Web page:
earthquake engineering Earthquake engineering is an Interdisciplinarity, interdisciplinary branch of engineering that designs and analyzes structures, such as buildings and bridges, with earthquakes in mind. Its overall goal is to make such structures more resistant to ...
is to foresee the impact of earthquakes on buildings and other structures and to design such structures to minimize the risk of damage. Existing structures can be modified by seismic retrofitting to improve their resistance to earthquakes.
Earthquake insurance Earthquake insurance is a form of property insurance that pays the policyholder in the event of an earthquake that causes damage to the property. Most ordinary homeowners insurance policies do not cover earthquake damage. Most earthquake insuranc ...
can provide building owners with financial protection against losses resulting from earthquakes.
Emergency management Emergency management or disaster management is the managerial function charged with creating the framework within which communities reduce vulnerability to hazards and cope with disasters. Emergency management, despite its name, does not actuall ...
strategies can be employed by a government or organization to mitigate risks and prepare for consequences.
Artificial intelligence Artificial intelligence (AI) is intelligence—perceiving, synthesizing, and inferring information—demonstrated by machines, as opposed to intelligence displayed by animal cognition, animals and human intelligence, humans. Example tasks in ...
may help to assess buildings and plan precautionary operations: the Igor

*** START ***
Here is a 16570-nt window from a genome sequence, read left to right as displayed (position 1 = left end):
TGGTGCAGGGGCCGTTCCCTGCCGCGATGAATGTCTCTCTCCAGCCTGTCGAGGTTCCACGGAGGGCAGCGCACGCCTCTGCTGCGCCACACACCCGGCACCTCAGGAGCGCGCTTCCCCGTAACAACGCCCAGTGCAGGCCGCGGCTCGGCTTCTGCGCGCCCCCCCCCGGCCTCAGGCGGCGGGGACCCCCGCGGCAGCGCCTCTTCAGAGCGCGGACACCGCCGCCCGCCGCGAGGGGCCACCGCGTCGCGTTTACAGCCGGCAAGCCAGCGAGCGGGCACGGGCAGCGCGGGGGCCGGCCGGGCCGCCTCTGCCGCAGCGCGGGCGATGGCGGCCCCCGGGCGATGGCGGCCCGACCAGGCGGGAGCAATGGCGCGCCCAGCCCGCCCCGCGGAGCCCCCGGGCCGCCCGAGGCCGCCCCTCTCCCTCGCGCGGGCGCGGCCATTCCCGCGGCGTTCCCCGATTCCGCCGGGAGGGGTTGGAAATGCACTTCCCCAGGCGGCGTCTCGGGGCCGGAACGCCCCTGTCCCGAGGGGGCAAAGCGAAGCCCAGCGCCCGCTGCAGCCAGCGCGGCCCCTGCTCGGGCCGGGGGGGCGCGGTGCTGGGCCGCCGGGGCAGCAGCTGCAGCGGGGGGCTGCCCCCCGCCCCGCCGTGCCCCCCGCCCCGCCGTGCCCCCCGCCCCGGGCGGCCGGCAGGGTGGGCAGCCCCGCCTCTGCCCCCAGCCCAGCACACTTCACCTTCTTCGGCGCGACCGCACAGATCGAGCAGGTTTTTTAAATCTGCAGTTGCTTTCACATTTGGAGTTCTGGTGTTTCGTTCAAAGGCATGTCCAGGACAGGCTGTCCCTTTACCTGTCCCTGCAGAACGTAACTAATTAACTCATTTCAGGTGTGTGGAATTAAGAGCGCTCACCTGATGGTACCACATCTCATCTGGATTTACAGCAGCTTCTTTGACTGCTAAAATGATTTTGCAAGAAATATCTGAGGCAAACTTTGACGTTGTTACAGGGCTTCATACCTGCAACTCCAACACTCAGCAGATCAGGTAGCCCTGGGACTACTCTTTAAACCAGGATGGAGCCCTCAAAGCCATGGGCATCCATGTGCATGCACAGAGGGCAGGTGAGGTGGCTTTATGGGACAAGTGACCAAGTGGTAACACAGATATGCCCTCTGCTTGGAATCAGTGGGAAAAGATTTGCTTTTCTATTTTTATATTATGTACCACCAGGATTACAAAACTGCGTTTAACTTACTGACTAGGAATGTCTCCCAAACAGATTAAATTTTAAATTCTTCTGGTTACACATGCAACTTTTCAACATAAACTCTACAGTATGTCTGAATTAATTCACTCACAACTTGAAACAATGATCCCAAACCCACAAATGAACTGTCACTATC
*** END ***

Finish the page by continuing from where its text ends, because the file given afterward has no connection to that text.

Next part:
expert system In artificial intelligence, an expert system is a computer system emulating the decision-making ability of a human expert. Expert systems are designed to solve complex problems by automated reasoning, reasoning through bodies of knowledge, repres ...
is part of a mobile laboratory that supports the procedures leading to the seismic assessment of masonry buildings and the planning of retrofitting operations on them. It has been successfully applied to assess buildings in
Lisbon Lisbon (; pt, Lisboa ) is the capital and largest city of Portugal, with an estimated population of 544,851 within its administrative limits in an area of 100.05 km2. Grande Lisboa, Lisbon's urban area extends beyond the city's administr ...
,
Rhodes Rhodes (; el, Ρόδος , translit=Ródos ) is the largest and the historical capital of the Dodecanese islands of Greece. Administratively, the island forms a separate municipality within the Rhodes (regional unit), Rhodes regional unit, w ...
,
Naples Naples (; it, Napoli ; nap, Napule ), from grc, Νεάπολις, Neápolis, lit=new city. is the regional capital of Campania and the third-largest city of Italy, after Rome and Milan, with a population of 909,048 within the city's adminis ...
. Individuals can also take preparedness steps like securing water heaters and heavy items that could injure someone, locating shutoffs for utilities, and being educated about what to do when the shaking starts. For areas near large bodies of water, earthquake preparedness encompasses the possibility of a caused by a large earthquake.


Historical views

From the lifetime of the Greek philosopher
Anaxagoras Anaxagoras (; grc-gre, Ἀναξαγόρας, ''Anaxagóras'', "lord of the assembly";  500 –  428 BC) was a Pre-Socratic philosophy, Pre-Socratic Greek philosophy, Greek philosopher. Born in Clazomenae at a time when Anatolia, Asia ...
in the 5th century BCE to the 14th century CE, earthquakes were usually attributed to "air (vapors) in the cavities of the Earth."
Thales Thales of Miletus ( ; grc-gre, wikt:Θαλῆς, Θαλῆς; ) was a Greeks, Greek Greek Mathematics, mathematician, astronomer, statesman, and Pre-Socratic philosophy, pre-Socratic philosopher from Miletus in Ionia, Asia Minor. He was one of ...
of Miletus (625–547 BCE) was the only documented person who believed that earthquakes were caused by tension between the earth and water. Other theories existed, including the Greek philosopher Anaxamines' (585–526 BCE) beliefs that short incline episodes of dryness and wetness caused seismic activity. The Greek philosopher Democritus (460–371 BCE) blamed water in general for earthquakes.